Emily Cho
Future Society

This Newly Approved European Copyright Law Might Break the Internet

We're one step closer to a link tax and a war on memes.

Victor TangermannSeptember 12th 2018

The European Parliament just approved a new sweeping copyright law that could make the internet a much worse place for pretty much everyone.

Today, the parliament voted on the “Copyright Directive”, a piece of legislation intended to protect the digital property of digital publications. It passed — 438 members of parliament (MEP) for, 226 against. That’s a big deal because it includes two extremely controversial provisions: Article 11 and Article 13.

Article 11 is meant to give publishers on the internet the ability to make an extra buck by imposing a “link tax.” Put simply, it’s supposed to shift some of the massive profits away from powerful news aggregators like Facebook and Google by allowing smaller publishers to charge them each time the aggregators link to their sites.

The problem? Publishers who can afford to charge news aggregators like Facebook and Google lower rates will thrive. Smaller publishers who can’t afford the cutthroat rates will be boxed out.

Article 13 forces platforms like YouTube to filter all newly uploaded content for any copyright infringing material using specially implemented algorithms. News outlets have been referring to these as “censorship machines,”; others have declared Article 13 as starting a “war on memes” since these filters could easily end up flagging the endlessly-shared, slightly-altered images.

Unsurprisingly, the internet is not in love with that decision. High-profile internet personalities like Wikipedia founder Jimmy Wales have already voiced their discontent. Article 13 could end up having a direct negative impact on freedom of speech because sites must carefully monitor every upload to ensure they don’t infringe any copyright. If YouTube is any example, those kinds of filters aren’t exactly foolproof — content creators on the video platform have been complaining for years about how YouTube has been mistakenly flagging their content for copyright infringement.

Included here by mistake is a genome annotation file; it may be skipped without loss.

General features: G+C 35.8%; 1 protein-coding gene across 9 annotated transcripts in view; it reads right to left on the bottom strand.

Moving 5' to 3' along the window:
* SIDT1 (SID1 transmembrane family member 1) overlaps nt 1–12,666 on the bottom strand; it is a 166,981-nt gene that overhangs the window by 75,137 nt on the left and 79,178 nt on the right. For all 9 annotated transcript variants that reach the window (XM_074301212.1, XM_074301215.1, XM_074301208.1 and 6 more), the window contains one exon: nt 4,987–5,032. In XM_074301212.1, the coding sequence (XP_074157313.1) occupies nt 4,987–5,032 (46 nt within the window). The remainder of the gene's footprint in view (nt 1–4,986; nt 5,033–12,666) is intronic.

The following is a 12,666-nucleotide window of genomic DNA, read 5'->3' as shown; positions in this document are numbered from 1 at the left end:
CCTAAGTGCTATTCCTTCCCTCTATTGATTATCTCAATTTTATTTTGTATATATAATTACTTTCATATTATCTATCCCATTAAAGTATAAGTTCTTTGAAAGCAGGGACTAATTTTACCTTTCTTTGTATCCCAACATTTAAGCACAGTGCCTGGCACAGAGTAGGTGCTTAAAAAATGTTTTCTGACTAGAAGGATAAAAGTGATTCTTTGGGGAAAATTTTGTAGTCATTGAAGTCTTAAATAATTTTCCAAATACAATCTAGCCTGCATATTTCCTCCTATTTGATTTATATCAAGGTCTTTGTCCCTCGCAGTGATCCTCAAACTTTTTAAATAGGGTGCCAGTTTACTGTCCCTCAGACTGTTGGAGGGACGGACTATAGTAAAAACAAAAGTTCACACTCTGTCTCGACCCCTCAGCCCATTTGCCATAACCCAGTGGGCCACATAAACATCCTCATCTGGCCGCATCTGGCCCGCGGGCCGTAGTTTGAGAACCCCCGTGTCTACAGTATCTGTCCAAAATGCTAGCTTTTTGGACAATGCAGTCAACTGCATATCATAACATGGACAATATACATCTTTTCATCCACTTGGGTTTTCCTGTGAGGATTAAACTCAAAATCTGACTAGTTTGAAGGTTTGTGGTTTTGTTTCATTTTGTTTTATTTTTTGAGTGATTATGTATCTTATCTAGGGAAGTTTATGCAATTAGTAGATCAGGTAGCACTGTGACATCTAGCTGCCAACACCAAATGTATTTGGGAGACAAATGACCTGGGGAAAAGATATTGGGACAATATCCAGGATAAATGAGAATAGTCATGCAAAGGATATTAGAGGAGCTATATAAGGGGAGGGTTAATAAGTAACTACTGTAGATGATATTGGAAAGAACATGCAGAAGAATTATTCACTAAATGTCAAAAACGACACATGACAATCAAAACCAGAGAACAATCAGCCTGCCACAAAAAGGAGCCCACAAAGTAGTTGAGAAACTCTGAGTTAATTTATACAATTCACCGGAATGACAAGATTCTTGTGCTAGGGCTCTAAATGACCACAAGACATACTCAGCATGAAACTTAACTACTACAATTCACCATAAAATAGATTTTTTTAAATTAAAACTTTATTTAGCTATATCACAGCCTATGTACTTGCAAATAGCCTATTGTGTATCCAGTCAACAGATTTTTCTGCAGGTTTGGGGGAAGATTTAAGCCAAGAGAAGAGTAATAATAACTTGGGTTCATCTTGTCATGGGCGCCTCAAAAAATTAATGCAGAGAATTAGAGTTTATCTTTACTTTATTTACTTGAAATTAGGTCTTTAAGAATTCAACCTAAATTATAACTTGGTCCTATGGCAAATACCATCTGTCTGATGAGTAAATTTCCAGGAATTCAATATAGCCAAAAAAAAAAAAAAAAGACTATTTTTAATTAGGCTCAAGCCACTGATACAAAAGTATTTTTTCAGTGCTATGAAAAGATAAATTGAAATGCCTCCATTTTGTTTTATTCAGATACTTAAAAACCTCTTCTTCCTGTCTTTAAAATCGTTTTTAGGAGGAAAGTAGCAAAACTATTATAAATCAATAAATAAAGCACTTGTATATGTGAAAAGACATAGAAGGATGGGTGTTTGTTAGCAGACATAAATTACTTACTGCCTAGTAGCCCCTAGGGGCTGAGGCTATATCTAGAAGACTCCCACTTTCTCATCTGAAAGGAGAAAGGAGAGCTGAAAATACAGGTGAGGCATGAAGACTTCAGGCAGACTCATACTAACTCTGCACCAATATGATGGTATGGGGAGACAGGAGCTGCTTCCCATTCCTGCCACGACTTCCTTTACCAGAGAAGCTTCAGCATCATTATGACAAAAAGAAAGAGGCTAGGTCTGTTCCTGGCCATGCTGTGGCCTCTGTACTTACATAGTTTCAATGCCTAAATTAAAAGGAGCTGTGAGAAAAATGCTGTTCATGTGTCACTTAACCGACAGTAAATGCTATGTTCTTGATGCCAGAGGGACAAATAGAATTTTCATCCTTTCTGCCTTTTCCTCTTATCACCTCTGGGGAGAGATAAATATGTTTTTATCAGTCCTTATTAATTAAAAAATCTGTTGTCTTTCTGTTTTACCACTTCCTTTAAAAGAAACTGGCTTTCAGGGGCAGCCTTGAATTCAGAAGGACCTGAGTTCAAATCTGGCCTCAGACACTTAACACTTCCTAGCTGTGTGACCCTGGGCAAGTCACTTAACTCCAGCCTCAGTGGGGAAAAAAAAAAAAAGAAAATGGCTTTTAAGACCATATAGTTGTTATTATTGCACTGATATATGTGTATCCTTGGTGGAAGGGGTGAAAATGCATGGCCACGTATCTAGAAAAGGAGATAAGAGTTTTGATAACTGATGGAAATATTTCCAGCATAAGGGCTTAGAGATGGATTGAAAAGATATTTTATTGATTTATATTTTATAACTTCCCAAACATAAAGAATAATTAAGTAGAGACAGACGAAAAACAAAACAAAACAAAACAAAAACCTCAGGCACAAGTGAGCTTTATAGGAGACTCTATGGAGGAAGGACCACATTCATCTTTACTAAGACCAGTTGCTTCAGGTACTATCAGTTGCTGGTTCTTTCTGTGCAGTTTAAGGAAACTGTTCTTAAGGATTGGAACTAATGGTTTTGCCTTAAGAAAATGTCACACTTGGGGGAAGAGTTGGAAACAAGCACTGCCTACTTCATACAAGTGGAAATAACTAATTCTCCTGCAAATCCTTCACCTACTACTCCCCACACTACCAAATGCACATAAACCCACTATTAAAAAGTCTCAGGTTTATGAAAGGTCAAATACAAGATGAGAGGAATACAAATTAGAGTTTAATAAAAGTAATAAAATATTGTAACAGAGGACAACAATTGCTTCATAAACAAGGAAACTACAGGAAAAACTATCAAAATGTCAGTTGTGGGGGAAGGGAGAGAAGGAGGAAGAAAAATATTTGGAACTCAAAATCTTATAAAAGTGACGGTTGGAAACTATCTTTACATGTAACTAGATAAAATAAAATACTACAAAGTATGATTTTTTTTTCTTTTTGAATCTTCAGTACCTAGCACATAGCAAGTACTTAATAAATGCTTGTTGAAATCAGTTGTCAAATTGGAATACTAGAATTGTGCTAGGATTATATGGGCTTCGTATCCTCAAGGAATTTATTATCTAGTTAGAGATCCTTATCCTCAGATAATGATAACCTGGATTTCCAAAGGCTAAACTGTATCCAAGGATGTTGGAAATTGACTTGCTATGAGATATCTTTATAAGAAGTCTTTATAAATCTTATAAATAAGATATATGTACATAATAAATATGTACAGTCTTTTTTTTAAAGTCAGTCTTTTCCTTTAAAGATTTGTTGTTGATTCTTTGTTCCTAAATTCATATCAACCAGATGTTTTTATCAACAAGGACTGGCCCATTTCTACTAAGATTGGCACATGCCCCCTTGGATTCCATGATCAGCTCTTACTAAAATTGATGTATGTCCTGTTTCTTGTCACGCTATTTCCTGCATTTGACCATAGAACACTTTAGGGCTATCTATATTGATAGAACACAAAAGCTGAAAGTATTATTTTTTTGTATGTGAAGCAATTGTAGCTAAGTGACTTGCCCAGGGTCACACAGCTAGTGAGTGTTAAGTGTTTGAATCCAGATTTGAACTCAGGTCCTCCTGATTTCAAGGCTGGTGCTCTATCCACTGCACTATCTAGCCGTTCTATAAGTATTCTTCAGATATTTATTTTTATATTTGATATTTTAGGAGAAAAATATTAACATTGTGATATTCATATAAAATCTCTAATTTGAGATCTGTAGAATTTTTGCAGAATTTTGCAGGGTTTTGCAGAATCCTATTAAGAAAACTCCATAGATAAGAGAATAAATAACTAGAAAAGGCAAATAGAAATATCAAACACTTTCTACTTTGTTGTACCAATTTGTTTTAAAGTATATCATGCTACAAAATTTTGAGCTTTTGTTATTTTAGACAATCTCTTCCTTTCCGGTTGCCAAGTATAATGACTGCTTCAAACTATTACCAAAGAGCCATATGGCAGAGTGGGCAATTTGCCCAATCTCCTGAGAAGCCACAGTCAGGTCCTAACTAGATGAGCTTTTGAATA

Even though the European Parliament passed the Copyright Directive, it’s not locked into law quite yet. There’s still one more Parliament vote in January. If the Directive passes then, it will be up to individual EU member countries to decide on how to put it into practice, and that could open up a huge range of adoption and enforcement. As we have seen with the General Data Protection Act, implementing far-sweeping new rules on the world wide web is far from straightforward, and it will take a lot of time until EU members have decided on how to implement them.

Though we’re a long way from a link tax, critics of the new law think the European Parliament’s decision sends a strong message: in Europe, free speech might be at risk.

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